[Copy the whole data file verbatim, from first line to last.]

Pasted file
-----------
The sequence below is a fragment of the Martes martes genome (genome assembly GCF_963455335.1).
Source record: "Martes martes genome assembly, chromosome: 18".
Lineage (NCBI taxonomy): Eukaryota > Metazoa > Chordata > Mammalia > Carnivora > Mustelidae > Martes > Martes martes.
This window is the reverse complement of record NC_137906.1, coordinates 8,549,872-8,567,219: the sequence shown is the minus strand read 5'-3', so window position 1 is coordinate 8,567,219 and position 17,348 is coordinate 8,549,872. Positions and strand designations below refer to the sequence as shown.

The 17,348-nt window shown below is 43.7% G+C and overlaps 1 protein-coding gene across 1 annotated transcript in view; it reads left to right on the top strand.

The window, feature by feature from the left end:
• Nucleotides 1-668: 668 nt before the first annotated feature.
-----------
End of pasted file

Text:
The sequence below is a fragment of the Martes martes genome (genome assembly GCF_963455335.1).
Source record: "Martes martes genome assembly, chromosome: 18".
Lineage (NCBI taxonomy): Eukaryota > Metazoa > Chordata > Mammalia > Carnivora > Mustelidae > Martes > Martes martes.
This window is the reverse complement of record NC_137906.1, coordinates 8,549,872-8,567,219: the sequence shown is the minus strand read 5'-3', so window position 1 is coordinate 8,567,219 and position 17,348 is coordinate 8,549,872. Positions and strand designations below refer to the sequence as shown.

The 17,348-nt window shown below is 43.7% G+C and overlaps 1 protein-coding gene across 1 annotated transcript in view; it reads left to right on the top strand.

The window, feature by feature from the left end:
• Nucleotides 1-668: 668 nt before the first annotated feature.